- Myth: All found newborn kittens should be taken to the YCSPCA.
Fact: Newborn kittens (0 to 8 weeks old) have an underdeveloped immune system that is not strong enough to combat viruses found in adult cats that are housed in the shelter. For this reason, kittens will not survive in the shelter and must stay with their mother or be placed into foster homes. The number of newborn kittens well outnumbers our foster resources (i.e., there are more kittens than foster homes). For this reason, the best way to save the greatest number of kittens is to leave them with their mother until they are 8 weeks old. If you do not think the mother is present, avoid handling the kittens and watch from a distance. The mother should return within 10-12 hours. If the kittens are content and resting, mom has probably been there. If the kittens have full round bellies, the mom has been there. If you can confirm that the mother cat is deceased, contact the YCSPCA and we may ask you to be a temporary foster for the kittens. We provide education, necessary supplies, and all needed medicines so that you can successfully nurture the kittens until they are 8 weeks old (or 3 pounds) and can be brought into the shelter for adoption. It takes a collaborative community to save unowned community kittens.
- Myth: You recommend leaving unaltered (i.e., not spayed, or neutered) cats outdoors, thus contributing to the overpopulation problem. You return unaltered cats back outside.
Fact: We will never recommend that an unaltered cat be left outside. We will never return an unaltered cat outside. If the cat is healthy and thriving in its environment, it should be humanly trapped and brought into our clinic’s Trap-Neuter-Return program. If the cat is injured, ill, or not thriving, it should be trapped and brought to the shelter. If the cat can be rehabilitated back to health, once healthy, we will spay or neuter the cat prior to adoption or re-release it back to its outdoor home. We provide free cat trap rentals (a $60 fully-refundable deposit is required) so that our community can support this important effort of reducing the feline population growth rates. Tackling the community cat overpopulation challenge in York County must be a collaborative effort.
Animal Welfare/ Humane Society Police Officer
- Myth: The Humane Society Police Officer can enforce dog barking and noise ordinances.
Fact: Noise ordinances are established by each municipality and are not enforceable by the Humane Society Police Officer. Concerned citizens should contact the local police department for advice.
- Myth: The Humane Society Police Officer can remove a kennel license or stop people from allowing their dogs to breed.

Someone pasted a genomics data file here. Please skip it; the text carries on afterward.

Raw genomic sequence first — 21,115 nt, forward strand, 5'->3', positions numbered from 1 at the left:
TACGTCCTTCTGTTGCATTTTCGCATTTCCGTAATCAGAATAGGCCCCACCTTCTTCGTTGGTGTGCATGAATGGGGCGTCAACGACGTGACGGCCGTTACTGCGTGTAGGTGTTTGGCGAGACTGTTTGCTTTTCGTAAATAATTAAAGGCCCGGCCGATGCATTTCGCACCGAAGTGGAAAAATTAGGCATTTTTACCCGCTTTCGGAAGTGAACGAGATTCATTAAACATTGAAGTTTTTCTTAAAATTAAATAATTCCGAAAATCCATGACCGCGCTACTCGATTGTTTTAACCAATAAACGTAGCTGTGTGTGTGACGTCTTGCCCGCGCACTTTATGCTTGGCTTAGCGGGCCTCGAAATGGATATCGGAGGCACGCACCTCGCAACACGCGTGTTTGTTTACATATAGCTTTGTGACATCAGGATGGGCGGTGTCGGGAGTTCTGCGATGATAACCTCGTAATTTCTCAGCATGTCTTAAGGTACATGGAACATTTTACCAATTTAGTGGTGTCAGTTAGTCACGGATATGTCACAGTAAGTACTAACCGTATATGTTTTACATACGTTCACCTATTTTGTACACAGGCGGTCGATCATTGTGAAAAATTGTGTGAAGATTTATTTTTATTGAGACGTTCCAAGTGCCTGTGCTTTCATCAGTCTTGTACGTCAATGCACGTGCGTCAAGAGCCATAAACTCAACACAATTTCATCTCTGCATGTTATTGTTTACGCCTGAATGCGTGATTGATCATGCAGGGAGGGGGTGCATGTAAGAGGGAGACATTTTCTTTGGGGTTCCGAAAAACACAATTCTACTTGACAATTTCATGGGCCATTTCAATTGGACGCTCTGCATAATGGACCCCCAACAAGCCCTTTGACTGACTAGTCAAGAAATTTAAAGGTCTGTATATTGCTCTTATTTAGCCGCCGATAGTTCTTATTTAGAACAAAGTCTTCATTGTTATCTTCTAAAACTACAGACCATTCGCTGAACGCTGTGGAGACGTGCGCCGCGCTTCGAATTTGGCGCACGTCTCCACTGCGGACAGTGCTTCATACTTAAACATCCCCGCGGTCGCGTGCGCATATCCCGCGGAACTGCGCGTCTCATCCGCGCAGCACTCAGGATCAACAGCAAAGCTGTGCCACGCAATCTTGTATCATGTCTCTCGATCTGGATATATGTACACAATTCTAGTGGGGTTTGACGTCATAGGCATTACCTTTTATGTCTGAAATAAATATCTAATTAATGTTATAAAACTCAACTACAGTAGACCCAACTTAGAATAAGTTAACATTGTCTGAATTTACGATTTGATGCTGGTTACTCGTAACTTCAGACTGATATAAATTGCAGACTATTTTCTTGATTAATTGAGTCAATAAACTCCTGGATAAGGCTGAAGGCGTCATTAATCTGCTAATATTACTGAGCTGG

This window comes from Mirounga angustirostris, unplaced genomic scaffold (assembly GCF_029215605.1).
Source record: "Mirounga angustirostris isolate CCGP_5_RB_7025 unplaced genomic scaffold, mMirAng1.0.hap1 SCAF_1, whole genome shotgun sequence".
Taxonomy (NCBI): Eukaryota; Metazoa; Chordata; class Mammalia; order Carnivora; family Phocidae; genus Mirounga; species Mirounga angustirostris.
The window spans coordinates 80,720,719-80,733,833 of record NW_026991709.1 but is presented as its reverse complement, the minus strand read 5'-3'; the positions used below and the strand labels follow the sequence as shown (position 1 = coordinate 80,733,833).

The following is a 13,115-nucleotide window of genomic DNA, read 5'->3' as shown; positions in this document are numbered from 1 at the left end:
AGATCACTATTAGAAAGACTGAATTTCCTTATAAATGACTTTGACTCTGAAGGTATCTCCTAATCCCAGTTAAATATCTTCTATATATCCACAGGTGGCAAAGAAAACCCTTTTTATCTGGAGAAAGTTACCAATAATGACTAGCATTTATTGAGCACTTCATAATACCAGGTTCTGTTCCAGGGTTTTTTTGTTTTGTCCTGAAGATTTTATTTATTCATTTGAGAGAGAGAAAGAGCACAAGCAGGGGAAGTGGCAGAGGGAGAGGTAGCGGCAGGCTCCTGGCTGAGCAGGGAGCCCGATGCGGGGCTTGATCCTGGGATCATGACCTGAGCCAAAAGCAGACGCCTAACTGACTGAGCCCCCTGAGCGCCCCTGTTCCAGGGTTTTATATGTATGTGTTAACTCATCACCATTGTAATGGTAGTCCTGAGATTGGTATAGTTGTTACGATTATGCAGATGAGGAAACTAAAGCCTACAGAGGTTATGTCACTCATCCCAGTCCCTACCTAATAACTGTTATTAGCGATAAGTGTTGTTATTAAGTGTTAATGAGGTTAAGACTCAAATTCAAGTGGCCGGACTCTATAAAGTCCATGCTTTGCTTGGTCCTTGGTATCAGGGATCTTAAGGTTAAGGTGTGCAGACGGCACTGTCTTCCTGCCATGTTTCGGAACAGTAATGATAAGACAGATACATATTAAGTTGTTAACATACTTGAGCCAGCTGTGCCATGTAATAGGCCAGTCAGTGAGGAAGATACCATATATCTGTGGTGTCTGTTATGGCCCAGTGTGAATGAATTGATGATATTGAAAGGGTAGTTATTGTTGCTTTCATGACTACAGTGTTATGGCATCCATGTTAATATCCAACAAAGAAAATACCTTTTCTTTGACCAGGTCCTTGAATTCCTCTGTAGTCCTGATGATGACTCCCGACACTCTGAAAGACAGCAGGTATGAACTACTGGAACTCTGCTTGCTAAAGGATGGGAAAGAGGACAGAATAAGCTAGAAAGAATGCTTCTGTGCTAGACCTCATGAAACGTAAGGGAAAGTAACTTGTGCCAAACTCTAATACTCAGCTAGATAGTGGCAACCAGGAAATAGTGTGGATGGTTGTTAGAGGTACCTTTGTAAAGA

Fact: It is not illegal to breed a dog. Kennel licensing and requirements are enforced by the Dog Warden who is an officer of the Bureau of Dog Law Enforcement under the Department of Agriculture. See https://www.agriculture.pa.gov/Animals/DogLaw/Pages/default.aspx for more information on the Bureau of Dog Law Enforcement.
- Myth: The Humane Society Police Officer can remove a dog or cat from a property at any time and for any reason.
Fact: To remove a dog, the Humane Society Police Officer must have evidence of neglect or cruelty, or the animal must be in imminent danger (at risk of dying) to remove an animal without a search warrant from a judge.
- Myth: The YCSPCA has an Animal Control Officer to collect stray animals.
Fact: The YCSPCA does not collect stray animals. The YCSPCA’s Humane Society Police Officer only collects animals that were involved in cruelty or neglect situations. For colonies of 10 or more cats, our Field Services Agent provides feline trapping services for Trap-Neuter-Return. An Animal Control Officer (ACO) is contracted by most York County municipalities to collect stray animals and transport them to the YCSPCA. Otherwise, the YCSPCA relies on community members to trap and transport stray or injured animals to the shelter.
- Myth: Because of Libre’s Law, the Humane Society Police Officer can remove a dog who is tethered (tied outside) for more than a 30-minutes.
Fact: The Humane Society Police Officer can issue a ticket for violating Libre’s Law. But, if food, shelter, and water has been provided for the dog, there is no violation per Libre’s Law.
Saving animals is a collaborative effort. We appreciate our community of supporters, volunteers, and advocates working together to educate others on our lifesaving mission and in helping us find loving, permanent homes for stray and displaced animals.